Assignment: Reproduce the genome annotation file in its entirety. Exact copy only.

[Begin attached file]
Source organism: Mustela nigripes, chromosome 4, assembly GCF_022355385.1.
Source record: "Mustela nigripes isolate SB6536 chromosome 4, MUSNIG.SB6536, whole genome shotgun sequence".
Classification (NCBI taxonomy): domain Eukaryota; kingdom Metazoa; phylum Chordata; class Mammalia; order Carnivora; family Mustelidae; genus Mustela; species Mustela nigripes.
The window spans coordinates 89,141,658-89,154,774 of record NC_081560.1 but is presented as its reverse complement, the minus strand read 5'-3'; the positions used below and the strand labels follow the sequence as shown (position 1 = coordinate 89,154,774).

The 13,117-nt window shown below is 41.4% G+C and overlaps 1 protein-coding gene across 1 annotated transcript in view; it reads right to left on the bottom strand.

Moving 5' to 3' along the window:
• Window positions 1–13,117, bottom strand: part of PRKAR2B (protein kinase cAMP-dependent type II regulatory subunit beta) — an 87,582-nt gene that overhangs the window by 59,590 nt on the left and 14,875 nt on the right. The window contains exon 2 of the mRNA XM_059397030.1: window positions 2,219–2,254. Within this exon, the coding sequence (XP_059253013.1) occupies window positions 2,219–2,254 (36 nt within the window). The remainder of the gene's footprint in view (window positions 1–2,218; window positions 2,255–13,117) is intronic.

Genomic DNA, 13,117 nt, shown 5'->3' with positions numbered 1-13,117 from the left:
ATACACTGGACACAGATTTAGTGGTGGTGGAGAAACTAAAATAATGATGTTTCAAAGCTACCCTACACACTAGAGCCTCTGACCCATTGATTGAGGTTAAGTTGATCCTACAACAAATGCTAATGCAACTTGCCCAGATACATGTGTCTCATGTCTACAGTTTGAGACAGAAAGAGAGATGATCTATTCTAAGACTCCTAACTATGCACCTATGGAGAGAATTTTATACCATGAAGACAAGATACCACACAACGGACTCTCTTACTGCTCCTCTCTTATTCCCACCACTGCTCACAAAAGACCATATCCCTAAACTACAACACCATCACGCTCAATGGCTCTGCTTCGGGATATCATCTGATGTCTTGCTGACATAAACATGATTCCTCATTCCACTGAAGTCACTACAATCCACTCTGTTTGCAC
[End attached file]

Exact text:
Source organism: Mustela nigripes, chromosome 4, assembly GCF_022355385.1.
Source record: "Mustela nigripes isolate SB6536 chromosome 4, MUSNIG.SB6536, whole genome shotgun sequence".
Classification (NCBI taxonomy): domain Eukaryota; kingdom Metazoa; phylum Chordata; class Mammalia; order Carnivora; family Mustelidae; genus Mustela; species Mustela nigripes.
The window spans coordinates 89,141,658-89,154,774 of record NC_081560.1 but is presented as its reverse complement, the minus strand read 5'-3'; the positions used below and the strand labels follow the sequence as shown (position 1 = coordinate 89,154,774).

The 13,117-nt window shown below is 41.4% G+C and overlaps 1 protein-coding gene across 1 annotated transcript in view; it reads right to left on the bottom strand.

Moving 5' to 3' along the window:
• Window positions 1–13,117, bottom strand: part of PRKAR2B (protein kinase cAMP-dependent type II regulatory subunit beta) — an 87,582-nt gene that overhangs the window by 59,590 nt on the left and 14,875 nt on the right. The window contains exon 2 of the mRNA XM_059397030.1: window positions 2,219–2,254. Within this exon, the coding sequence (XP_059253013.1) occupies window positions 2,219–2,254 (36 nt within the window). The remainder of the gene's footprint in view (window positions 1–2,218; window positions 2,255–13,117) is intronic.

Genomic DNA, 13,117 nt, shown 5'->3' with positions numbered 1-13,117 from the left:
ATACACTGGACACAGATTTAGTGGTGGTGGAGAAACTAAAATAATGATGTTTCAAAGCTACCCTACACACTAGAGCCTCTGACCCATTGATTGAGGTTAAGTTGATCCTACAACAAATGCTAATGCAACTTGCCCAGATACATGTGTCTCATGTCTACAGTTTGAGACAGAAAGAGAGATGATCTATTCTAAGACTCCTAACTATGCACCTATGGAGAGAATTTTATACCATGAAGACAAGATACCACACAACGGACTCTCTTACTGCTCCTCTCTTATTCCCACCACTGCTCACAAAAGACCATATCCCTAAACTACAACACCATCACGCTCAATGGCTCTGCTTCGGGATATCATCTGATGTCTTGCTGACATAAACATGATTCCTCATTCCACTGAAGTCACTACAATCCACTCTGTTTGCAC